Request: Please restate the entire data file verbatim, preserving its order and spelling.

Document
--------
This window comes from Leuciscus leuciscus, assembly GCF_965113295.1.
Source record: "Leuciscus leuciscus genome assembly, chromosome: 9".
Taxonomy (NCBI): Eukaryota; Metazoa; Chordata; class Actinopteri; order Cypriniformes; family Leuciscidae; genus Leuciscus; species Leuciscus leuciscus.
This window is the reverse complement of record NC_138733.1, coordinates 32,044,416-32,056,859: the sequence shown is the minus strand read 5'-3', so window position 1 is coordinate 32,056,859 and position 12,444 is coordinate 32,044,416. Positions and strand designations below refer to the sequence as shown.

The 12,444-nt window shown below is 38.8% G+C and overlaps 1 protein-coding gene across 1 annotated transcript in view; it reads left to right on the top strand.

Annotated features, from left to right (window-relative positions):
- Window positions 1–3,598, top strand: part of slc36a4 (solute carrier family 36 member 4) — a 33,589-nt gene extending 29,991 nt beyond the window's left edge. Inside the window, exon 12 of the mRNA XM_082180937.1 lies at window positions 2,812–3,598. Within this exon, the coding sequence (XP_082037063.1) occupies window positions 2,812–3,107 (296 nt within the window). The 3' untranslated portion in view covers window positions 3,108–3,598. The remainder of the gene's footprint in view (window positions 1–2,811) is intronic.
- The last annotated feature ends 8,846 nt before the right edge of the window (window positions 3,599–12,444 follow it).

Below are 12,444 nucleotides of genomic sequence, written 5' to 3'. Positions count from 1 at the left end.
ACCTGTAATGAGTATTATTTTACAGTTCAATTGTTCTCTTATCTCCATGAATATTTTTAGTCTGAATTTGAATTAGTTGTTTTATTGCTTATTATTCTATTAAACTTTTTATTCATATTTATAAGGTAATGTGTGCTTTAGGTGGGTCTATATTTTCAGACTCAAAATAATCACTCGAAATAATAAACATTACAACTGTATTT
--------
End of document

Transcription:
This window comes from Leuciscus leuciscus, assembly GCF_965113295.1.
Source record: "Leuciscus leuciscus genome assembly, chromosome: 9".
Taxonomy (NCBI): Eukaryota; Metazoa; Chordata; class Actinopteri; order Cypriniformes; family Leuciscidae; genus Leuciscus; species Leuciscus leuciscus.
This window is the reverse complement of record NC_138733.1, coordinates 32,044,416-32,056,859: the sequence shown is the minus strand read 5'-3', so window position 1 is coordinate 32,056,859 and position 12,444 is coordinate 32,044,416. Positions and strand designations below refer to the sequence as shown.

The 12,444-nt window shown below is 38.8% G+C and overlaps 1 protein-coding gene across 1 annotated transcript in view; it reads left to right on the top strand.

Annotated features, from left to right (window-relative positions):
- Window positions 1–3,598, top strand: part of slc36a4 (solute carrier family 36 member 4) — a 33,589-nt gene extending 29,991 nt beyond the window's left edge. Inside the window, exon 12 of the mRNA XM_082180937.1 lies at window positions 2,812–3,598. Within this exon, the coding sequence (XP_082037063.1) occupies window positions 2,812–3,107 (296 nt within the window). The 3' untranslated portion in view covers window positions 3,108–3,598. The remainder of the gene's footprint in view (window positions 1–2,811) is intronic.
- The last annotated feature ends 8,846 nt before the right edge of the window (window positions 3,599–12,444 follow it).

Below are 12,444 nucleotides of genomic sequence, written 5' to 3'. Positions count from 1 at the left end.
ACCTGTAATGAGTATTATTTTACAGTTCAATTGTTCTCTTATCTCCATGAATATTTTTAGTCTGAATTTGAATTAGTTGTTTTATTGCTTATTATTCTATTAAACTTTTTATTCATATTTATAAGGTAATGTGTGCTTTAGGTGGGTCTATATTTTCAGACTCAAAATAATCACTCGAAATAATAAACATTACAACTGTATTT